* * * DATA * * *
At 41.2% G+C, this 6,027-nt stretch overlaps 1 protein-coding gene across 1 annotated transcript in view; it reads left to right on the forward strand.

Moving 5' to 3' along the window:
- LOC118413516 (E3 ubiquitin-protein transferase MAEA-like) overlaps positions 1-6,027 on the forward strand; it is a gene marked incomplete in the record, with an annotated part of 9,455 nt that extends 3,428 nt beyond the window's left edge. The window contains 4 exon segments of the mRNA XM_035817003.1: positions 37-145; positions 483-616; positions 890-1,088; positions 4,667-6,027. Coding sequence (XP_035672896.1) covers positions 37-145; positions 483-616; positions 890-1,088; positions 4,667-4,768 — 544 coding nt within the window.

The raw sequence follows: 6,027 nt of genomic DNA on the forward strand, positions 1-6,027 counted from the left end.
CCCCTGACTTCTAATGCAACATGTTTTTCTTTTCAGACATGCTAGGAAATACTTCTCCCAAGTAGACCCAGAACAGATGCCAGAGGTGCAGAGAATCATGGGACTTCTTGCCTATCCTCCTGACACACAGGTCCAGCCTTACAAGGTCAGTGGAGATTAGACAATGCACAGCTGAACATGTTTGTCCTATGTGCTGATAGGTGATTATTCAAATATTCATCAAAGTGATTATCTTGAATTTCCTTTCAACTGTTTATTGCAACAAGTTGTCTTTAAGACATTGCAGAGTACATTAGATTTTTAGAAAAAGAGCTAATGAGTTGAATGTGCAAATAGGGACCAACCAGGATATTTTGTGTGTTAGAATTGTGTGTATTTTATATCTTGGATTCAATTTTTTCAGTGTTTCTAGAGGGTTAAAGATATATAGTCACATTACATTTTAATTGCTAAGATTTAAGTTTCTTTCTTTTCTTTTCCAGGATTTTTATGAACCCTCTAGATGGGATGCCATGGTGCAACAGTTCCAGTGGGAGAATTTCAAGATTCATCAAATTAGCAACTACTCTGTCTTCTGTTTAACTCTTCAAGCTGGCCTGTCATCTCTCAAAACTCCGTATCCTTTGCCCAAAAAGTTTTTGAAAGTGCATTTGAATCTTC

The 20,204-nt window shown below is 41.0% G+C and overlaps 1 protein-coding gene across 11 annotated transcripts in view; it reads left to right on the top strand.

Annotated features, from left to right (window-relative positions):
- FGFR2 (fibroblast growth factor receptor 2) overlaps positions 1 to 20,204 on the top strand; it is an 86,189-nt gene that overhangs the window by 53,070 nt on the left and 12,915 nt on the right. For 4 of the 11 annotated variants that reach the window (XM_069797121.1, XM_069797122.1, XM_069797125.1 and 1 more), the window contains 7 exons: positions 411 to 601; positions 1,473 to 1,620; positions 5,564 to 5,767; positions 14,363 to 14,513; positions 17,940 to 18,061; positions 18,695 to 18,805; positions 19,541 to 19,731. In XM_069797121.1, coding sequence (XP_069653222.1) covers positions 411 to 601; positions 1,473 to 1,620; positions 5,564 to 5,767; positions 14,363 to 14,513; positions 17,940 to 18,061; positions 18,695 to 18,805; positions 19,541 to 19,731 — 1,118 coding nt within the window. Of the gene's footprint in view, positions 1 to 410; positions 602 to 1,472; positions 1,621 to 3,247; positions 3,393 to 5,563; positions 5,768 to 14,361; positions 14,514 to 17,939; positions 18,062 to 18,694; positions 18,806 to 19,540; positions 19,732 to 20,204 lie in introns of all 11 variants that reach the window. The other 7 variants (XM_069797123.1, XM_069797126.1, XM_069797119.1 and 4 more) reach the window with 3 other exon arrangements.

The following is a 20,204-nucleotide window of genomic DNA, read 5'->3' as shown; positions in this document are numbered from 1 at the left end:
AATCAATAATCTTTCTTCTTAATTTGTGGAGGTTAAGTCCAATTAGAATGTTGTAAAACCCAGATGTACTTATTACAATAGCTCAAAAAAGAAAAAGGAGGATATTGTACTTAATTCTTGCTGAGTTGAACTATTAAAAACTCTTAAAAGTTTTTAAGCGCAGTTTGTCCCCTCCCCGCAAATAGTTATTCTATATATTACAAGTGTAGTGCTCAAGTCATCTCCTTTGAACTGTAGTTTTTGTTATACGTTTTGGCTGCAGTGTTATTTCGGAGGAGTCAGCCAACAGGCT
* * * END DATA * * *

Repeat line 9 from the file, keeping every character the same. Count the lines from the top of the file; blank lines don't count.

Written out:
The following is a 20,204-nucleotide window of genomic DNA, read 5'->3' as shown; positions in this document are numbered from 1 at the left end: